The rise and progress of the town and the history of its institutions & people.

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198                      HISTORY OF EAST GRINSTEAD.
also one of the burgesses of East Grin stead to whom the silver seal was presented in 1572, and a prosperous iron­master, as mentioned on p. 142.
Edward, the younger son of the testator, George Payne, born about 1536, was buried at East Grinstead in 1599 as "Edward Paine the Elder." He was a burgess of East Grinstead and had married Katherine Losco, a widow of means belonging to Southwell, Co. Notts.
Their eldest son Edward (1560-1642) became the direct ancestor of a long line of Paynes " of the Town," who, as ironmasters and landowners, rose to considerable affluence in East Grinstead and the neighbouring district during the seventeenth and eighteenth centuries. Their daughter Clemence married John Farley, of East Grin­stead, and had a numerous family.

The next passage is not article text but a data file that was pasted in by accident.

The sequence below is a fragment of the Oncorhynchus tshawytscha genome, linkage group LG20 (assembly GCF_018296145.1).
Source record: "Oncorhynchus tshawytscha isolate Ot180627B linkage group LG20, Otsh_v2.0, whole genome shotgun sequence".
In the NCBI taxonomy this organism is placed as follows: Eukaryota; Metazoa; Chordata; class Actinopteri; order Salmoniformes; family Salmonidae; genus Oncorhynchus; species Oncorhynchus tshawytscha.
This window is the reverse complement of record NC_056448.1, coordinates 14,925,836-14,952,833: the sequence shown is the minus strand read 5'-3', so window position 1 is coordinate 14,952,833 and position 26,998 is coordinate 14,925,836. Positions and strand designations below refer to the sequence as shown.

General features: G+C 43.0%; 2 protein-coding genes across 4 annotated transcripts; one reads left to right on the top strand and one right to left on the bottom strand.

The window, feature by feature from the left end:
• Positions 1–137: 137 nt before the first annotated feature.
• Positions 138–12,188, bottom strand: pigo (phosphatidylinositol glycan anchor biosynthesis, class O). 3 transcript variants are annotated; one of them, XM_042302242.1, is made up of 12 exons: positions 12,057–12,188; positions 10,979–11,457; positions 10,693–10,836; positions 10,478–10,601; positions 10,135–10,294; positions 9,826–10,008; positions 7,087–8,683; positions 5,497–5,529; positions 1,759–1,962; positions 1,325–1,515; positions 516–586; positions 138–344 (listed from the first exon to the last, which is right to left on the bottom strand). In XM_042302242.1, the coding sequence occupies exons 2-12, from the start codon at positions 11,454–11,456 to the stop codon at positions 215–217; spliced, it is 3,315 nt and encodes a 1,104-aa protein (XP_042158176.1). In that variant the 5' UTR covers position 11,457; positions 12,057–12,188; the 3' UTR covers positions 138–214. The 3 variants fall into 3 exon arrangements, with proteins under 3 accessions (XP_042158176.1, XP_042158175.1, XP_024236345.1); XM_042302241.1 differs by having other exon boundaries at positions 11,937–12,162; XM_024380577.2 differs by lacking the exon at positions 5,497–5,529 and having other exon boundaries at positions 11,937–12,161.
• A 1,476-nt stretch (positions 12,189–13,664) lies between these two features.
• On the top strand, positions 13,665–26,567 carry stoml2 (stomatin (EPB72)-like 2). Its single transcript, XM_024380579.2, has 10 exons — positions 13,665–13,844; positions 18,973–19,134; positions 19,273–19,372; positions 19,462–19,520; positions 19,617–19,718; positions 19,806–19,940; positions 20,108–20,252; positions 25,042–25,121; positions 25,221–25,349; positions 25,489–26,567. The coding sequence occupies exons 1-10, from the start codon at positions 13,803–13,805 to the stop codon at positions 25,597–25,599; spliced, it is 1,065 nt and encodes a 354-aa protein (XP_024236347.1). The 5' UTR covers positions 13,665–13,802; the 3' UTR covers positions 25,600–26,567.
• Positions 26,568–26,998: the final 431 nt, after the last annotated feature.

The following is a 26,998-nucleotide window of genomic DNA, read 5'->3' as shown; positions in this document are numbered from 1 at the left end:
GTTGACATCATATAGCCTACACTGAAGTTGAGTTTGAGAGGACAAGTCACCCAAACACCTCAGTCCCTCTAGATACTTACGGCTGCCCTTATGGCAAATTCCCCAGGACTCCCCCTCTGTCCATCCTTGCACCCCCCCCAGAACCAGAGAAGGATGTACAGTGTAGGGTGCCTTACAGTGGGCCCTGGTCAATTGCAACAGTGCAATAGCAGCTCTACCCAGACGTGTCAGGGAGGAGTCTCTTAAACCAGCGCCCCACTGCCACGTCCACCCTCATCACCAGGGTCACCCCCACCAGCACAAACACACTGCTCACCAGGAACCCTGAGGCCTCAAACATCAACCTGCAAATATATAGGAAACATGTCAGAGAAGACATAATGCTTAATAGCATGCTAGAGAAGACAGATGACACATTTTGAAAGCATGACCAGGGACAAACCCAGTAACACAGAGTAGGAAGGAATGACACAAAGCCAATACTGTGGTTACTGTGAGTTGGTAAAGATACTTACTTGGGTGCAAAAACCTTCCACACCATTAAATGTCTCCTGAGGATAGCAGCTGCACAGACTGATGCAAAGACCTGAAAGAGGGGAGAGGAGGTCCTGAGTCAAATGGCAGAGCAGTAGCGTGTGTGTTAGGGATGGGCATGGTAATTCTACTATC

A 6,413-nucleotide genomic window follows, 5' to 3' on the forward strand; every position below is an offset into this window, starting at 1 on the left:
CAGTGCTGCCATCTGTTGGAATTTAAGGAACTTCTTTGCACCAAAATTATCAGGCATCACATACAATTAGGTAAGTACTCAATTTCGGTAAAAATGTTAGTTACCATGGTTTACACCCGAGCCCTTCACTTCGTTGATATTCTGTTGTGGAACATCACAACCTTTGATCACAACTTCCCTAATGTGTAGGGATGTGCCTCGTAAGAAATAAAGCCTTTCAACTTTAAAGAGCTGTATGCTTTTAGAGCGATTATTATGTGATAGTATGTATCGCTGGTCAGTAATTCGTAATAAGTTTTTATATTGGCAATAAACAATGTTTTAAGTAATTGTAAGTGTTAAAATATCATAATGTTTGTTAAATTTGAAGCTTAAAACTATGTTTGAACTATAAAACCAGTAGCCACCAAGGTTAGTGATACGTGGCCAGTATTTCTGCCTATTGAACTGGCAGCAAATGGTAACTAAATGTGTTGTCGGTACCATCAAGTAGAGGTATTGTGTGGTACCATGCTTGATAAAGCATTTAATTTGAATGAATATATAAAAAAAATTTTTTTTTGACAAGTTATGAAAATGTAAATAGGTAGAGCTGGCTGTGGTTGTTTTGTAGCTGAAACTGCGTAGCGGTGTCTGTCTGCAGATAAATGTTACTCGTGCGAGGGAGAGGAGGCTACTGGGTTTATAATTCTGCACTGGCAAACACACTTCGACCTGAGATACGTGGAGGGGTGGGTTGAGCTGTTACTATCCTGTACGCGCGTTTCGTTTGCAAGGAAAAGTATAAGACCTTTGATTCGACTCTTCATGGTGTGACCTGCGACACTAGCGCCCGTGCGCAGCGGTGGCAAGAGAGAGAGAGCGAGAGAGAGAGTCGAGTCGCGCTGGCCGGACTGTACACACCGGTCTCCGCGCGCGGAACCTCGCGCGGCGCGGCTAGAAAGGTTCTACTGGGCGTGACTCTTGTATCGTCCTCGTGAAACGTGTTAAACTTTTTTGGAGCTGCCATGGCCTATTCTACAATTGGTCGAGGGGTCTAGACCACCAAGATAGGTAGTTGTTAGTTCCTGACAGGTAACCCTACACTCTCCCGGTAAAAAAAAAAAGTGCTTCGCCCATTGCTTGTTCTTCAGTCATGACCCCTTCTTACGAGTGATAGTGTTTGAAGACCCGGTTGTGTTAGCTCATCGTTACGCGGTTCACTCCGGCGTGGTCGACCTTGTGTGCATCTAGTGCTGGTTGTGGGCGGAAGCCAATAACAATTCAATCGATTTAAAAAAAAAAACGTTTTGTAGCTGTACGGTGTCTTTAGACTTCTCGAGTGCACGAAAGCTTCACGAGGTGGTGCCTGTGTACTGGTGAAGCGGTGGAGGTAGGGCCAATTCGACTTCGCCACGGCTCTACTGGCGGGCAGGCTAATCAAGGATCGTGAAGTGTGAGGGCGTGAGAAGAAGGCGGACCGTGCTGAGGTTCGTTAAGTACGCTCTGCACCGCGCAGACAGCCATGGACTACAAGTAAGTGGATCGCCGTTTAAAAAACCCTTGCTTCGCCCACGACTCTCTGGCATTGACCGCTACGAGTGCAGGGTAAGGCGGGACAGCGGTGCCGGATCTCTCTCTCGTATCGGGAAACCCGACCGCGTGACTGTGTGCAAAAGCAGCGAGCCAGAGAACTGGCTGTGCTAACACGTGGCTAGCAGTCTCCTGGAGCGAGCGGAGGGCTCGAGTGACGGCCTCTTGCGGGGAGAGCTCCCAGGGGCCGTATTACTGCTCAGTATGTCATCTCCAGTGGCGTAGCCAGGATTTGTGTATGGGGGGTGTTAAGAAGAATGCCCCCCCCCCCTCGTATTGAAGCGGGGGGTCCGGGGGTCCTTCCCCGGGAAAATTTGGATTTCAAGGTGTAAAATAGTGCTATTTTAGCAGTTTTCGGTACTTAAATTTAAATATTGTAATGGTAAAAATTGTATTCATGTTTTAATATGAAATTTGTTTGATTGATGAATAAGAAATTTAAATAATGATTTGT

Burstow, or Brestowe Park Manor, mentioned in the above testator's will, was originally a possession of the Archbishop of Canterbury and included in the Manor of Wimbledon. In 1531 Archbishop Warham granted the manor to Sir John Gage on lease for 80 years, which accounts for the testator's reference to Sir John Gage, and his desire that the latter should be a good master to his children, and also perhaps accounts for his choice of Thomas Pelhani, of Firle, as an executor. In 1649 Edward Payne, of East Grinstead, gent., a descendant of the testator, George Payne, bought the Manor of Burstow Park and it descended for many generations in his family.
Mr. Cramp was by no means the first Sussex diarist.
The Rev. Giles Moore, Rector of Horsted Keynes, was one of the first of this small band. He died on October 3rd, 1679, and from his diary the following references to East Grinstead are taken:—
Oct. 2nd, 1656. J. Dawes brought mee from Grinstead 4 stone of beefe, which at 22d. the stone and 2-lb. of sewet at 4d. come to 8s.
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